actions: SOOTHING * GROUNDING * PAIN-RELIEVING
systems: NERVOUS * DIGESTIVE * SKIN
Chamomile (Matricaria recutita) is a familiar herb that most of us know as a relaxing sleep aid. Though it does excel in this function, it has so much more to offer us than just a snooze! Chamomile is an herb for irritability and inflammation - both in the physical and emotional realms. It cools what is hot and smooths out the rough patches. It is an excellent remedy for gastrointestinal distress, skin injury or irritation, and emotional irritability or frustration.
Like most aromatic plants, chamomile gently soothes and stimulates our nervous system at the same time. It has a toning effect on the nervous system, it can tighten things up where they are slack or release tension where things are too tight. These effects can be modulated by combining it with different herbs to bring the energy up or down. Our mind and our gut are directly connected though the vagus nerve and chamomile is so good at treating both sides of this connection! I find it particularly useful for GI troubles that "flare-up" or involve irritation, or those that are accompanied by pain or cramping. This is where its antispasmodic action really shines. It's a great choice for gut troubles caused or accompanied by nervousness and anxiety since it can directly modulate a person's mental/emotional state. A cup of chamomile tea will reduce spasms and inflammation in the guts while easing pain and soothing a troubled or anxious mind. I drink chamomile tea to ease the pain of mild menstrual cramps, and as a bonus it dials down irritability and other symptoms of PMS! This pain-relieving action can also be used to treat muscle pain and tension due to stress or bad posture.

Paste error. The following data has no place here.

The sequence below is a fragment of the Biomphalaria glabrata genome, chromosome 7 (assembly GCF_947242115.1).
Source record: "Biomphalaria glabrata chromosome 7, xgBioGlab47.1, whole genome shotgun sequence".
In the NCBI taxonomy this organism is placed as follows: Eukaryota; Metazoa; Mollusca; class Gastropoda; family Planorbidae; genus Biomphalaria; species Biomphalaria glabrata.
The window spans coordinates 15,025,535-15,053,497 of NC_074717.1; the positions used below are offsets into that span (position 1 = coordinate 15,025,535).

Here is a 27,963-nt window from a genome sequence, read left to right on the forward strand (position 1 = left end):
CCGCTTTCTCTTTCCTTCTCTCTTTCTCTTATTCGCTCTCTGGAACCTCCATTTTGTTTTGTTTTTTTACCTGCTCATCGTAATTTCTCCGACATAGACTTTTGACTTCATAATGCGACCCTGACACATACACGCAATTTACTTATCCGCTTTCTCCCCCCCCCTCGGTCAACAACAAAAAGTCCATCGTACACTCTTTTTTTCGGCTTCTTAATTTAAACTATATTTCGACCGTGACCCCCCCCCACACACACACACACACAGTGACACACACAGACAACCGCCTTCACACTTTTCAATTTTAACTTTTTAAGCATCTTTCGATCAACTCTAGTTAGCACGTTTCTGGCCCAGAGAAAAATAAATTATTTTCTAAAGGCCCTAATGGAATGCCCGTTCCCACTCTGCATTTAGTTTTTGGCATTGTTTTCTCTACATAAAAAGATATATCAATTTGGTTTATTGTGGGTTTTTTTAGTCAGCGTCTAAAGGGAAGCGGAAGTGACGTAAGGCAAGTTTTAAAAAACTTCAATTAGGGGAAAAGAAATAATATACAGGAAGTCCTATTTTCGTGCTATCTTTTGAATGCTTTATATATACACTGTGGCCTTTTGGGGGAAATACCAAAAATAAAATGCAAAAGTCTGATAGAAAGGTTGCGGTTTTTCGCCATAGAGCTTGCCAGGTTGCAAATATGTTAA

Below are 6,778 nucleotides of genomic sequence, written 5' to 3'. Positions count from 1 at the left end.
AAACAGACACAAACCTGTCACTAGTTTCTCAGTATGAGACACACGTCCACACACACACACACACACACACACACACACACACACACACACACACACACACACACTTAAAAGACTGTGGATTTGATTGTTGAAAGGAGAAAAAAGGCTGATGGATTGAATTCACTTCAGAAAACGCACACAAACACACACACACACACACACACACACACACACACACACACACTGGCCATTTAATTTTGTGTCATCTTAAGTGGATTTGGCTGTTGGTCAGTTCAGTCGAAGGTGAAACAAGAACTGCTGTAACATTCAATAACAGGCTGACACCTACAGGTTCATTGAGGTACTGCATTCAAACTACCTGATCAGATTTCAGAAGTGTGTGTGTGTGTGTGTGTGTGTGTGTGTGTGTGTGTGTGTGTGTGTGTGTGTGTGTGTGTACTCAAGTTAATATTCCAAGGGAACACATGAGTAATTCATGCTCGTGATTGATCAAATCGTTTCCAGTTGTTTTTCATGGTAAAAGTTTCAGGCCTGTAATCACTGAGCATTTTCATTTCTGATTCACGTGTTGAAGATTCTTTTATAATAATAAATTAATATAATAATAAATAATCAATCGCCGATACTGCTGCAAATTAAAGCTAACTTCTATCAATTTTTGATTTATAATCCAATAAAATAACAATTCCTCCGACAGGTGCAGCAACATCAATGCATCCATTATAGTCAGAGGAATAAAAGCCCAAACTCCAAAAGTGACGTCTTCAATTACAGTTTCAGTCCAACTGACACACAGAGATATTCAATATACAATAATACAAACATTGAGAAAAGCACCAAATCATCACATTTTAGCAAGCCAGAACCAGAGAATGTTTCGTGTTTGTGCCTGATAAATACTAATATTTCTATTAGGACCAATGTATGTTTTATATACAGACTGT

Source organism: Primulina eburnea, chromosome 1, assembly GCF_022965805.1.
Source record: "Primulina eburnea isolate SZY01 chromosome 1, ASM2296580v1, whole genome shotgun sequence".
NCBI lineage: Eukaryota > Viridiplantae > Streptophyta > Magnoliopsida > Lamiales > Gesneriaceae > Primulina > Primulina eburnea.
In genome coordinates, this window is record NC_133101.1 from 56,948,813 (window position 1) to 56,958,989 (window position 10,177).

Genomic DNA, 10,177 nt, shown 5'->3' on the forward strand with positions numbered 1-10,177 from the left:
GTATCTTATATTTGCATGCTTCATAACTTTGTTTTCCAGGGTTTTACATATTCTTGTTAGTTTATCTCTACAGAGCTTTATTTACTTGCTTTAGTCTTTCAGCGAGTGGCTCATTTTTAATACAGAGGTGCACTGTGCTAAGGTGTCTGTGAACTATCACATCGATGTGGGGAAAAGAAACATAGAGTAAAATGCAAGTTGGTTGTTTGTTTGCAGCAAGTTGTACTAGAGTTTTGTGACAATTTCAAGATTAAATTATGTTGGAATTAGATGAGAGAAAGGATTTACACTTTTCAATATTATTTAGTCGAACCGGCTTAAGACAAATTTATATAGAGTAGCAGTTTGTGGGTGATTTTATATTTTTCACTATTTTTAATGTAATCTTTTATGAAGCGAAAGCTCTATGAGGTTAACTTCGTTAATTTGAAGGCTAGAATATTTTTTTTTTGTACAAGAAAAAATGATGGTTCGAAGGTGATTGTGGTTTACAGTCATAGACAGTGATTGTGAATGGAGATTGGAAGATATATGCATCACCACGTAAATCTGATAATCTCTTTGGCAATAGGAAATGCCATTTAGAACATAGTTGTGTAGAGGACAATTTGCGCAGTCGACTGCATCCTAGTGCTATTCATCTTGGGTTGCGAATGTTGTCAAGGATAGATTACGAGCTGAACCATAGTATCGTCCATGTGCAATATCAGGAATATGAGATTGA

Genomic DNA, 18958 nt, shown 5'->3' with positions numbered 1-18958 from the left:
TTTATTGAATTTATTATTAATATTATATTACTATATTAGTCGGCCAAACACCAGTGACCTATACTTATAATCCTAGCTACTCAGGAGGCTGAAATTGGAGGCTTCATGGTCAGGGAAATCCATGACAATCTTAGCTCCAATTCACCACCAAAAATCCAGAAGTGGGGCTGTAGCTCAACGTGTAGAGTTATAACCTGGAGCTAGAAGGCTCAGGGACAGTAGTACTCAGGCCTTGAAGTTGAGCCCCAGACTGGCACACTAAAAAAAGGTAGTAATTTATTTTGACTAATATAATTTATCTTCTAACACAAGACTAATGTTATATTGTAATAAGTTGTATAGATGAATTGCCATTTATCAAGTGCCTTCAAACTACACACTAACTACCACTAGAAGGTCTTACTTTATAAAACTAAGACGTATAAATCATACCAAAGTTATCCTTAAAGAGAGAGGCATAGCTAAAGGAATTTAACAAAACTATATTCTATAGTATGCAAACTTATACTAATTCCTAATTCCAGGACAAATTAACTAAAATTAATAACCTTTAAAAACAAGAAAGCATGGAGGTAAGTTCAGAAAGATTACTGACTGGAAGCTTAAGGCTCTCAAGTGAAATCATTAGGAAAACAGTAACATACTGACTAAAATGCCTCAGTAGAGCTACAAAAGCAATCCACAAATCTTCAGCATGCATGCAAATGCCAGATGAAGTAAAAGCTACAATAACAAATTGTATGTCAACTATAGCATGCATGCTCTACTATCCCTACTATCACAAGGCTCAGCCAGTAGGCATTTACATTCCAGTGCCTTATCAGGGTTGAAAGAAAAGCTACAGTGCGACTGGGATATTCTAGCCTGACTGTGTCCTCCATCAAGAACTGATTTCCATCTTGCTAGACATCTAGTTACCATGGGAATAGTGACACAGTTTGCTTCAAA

One of my favorite ways to use chamomile is on the skin both to encourage healing and to maintain health. As a wound wash it's particularly well suited to children and pets, anyone who might throw a fuss over the sting of hydrogen peroxide. It is antiseptic, soothes pain, reduces inflammation, and encourages healing. To make a wound wash steep 1-2 tablespoons of chamomile in 8 ounces of boiling water for 5-10 minutes. Make sure to cover the tea while it steeps, strain it well, and apply liberally to the wound once it's cooled to a comfortable temperature. If you have a new piercing you can put chamomile into your salt soaks too, just be sure to strain it well! I also like to include chamomile in my homemade body butter, where its anti-inflammatory and vulnerary (wound healing) actions keep skin cells in top shape and help to heal small blemishes or sooth irritation from the get go.
I was once told that chamomile is a great herb for children or anyone acting like a child. Think whiny, cranky, grumpy, irritable, maybe irrational. Frustrated and fatigued, feeling overwhelmed and taking it out on anyone around. This is the shit for chamomile. She's tender and soothing, but puts our head back on straight in a no-nonsense way. Chamomile picks us up and tells us matter-of-factly we'll be alright, our wounds aren't that bad, kisses our boo-boos and sends us on our way. It is so effective and so versatile, I think every home should have a stash of chamomile on hand - it really earns it's keep!
**This post also appears in the zine POSEURS #14.